Also problematic is Vanderbilt’s Community Creed, which appears to require students to commit themselves to Vanderbilt’s institutional values (which include "civility" and "caring") as a condition of membership in the university community:

Individuals who join the Vanderbilt University community embark on a lifelong journey toward greater intellectual enlightenment and personal growth. Those who aspire to this purpose share an obligation to honor the principles that define Vanderbilt. The University’s enduring tradition of excellence is preserved when the community is united by a common set of values…We pledge to foster the values set forth in the Vanderbilt Community Creed and confront behaviors that threaten the spirit of our community. (Emphasis added).

Many universities maintain these types of creeds, and when confronted about them argue that they are merely aspirational statements about the values the university hopes its students will respect. Aspirational statements are absolutely fine, but the university must be very careful to word the statement so that its aspirational nature is clear; when universities (like Vanderbilt) use the language of obligation ("share an obligation," "we pledge," etc.), students are likely to believe that they could face disciplinary action for any speech inconsistent with the university’s institutional values, and act accordingly. This sort of chilling effect on protected expression is impermissible at an institution that promises freedom of speech. Other universities, such as Penn State, have made important changes to their university creeds to clarify their aspirational nature, and Vanderbilt should do the same.

Vanderbilt also maintains a prohibition on "lewd or lascivious conduct or expression" that, while fairly narrow in scope, also threatens protected expression. While a prohibition on "obscene" expression has a specific legal definition that does not include protected speech (unprotected obscenity has been defined by the Supreme Court as only those depictions of sexual conduct that "taken as a whole, appeal to the prurient interest in sex, which portray sexual conduct in a patently offensive way, and which, taken as a whole, do not have serious literary, artistic, political, or scientific value," Miller v. California, 413 U.S. 15 (1973)), "lewd" and "lascivious" have no such specific definitions and thus could be construed to mean almost anything. For example, some might find a production of Eve Ensler’s The Vagina Monologues to be lewd, but banning an important work of social and political commentary would be wholly inappropriate at an institution that promises the right to free expression.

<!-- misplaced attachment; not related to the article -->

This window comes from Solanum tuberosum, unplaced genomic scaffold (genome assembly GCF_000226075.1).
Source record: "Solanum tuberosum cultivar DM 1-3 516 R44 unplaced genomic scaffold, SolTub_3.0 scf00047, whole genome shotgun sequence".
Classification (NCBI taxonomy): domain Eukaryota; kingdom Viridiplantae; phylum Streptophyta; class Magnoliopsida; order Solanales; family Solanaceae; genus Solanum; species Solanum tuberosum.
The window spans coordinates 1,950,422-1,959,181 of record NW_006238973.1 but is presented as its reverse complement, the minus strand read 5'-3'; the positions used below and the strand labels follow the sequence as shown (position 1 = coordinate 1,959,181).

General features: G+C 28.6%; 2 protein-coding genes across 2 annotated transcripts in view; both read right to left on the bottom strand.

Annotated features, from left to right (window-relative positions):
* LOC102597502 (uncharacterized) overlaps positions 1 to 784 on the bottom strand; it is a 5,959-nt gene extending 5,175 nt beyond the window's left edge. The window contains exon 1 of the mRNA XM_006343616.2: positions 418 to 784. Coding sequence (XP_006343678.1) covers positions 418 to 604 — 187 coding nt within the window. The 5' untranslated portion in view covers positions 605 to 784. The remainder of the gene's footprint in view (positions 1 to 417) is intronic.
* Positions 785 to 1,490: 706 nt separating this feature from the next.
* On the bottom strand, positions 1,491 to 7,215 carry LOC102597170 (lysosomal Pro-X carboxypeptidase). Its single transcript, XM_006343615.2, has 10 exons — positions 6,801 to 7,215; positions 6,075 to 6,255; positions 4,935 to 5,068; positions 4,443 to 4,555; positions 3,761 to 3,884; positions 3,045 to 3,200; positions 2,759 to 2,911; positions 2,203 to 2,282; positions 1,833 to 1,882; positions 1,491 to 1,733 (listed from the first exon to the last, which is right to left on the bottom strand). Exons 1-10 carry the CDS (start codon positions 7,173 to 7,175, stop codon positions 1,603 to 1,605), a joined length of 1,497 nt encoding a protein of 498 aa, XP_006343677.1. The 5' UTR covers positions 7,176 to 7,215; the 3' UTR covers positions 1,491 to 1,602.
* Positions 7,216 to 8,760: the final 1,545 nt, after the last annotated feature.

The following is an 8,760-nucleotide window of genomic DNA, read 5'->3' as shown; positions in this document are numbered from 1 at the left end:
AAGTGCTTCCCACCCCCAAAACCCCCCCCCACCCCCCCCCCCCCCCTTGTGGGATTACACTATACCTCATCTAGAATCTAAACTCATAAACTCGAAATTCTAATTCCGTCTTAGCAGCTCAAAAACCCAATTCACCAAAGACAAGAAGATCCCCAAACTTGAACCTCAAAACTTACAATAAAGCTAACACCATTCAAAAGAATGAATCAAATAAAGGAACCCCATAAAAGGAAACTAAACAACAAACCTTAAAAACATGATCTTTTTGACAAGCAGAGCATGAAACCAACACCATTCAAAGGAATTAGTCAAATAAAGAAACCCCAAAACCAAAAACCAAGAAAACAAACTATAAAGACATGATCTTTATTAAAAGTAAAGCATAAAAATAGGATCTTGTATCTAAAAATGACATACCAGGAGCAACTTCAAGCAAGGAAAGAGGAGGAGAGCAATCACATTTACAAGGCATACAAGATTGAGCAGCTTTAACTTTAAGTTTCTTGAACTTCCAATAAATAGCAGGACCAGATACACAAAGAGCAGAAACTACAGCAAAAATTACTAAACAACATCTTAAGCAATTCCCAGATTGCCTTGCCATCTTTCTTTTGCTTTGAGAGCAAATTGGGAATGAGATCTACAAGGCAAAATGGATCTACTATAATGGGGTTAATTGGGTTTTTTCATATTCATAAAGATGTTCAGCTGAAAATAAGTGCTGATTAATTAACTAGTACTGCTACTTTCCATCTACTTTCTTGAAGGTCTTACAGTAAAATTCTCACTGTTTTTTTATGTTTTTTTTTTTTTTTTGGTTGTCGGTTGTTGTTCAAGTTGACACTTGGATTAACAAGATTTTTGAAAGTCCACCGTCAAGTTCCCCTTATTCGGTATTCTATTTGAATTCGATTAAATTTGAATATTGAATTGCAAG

Finally, Vanderbilt maintains an onerous three-week preregistration requirement for outdoor events that limits the ability of Vanderbilt student groups to hold spontaneousor even timelydemonstrations and protests in response to unfolding events. The stated reason for the three-week requirement is that "it takes 3 weeks to obtain tent permits," but the policy explicitly applies to "all outdoor events," whether or not a tent permit is requested. While some groups may wish to hold events of a scale that do indeed require significant advance planning, there needs to be a procedure for student groups who wish to engage in spontaneous free expression on campus to do so without having to register their intent weeks in advance.

Stay tuned next week for our examination of the state of free speech at Notre Dame.

Schools: Vanderbilt University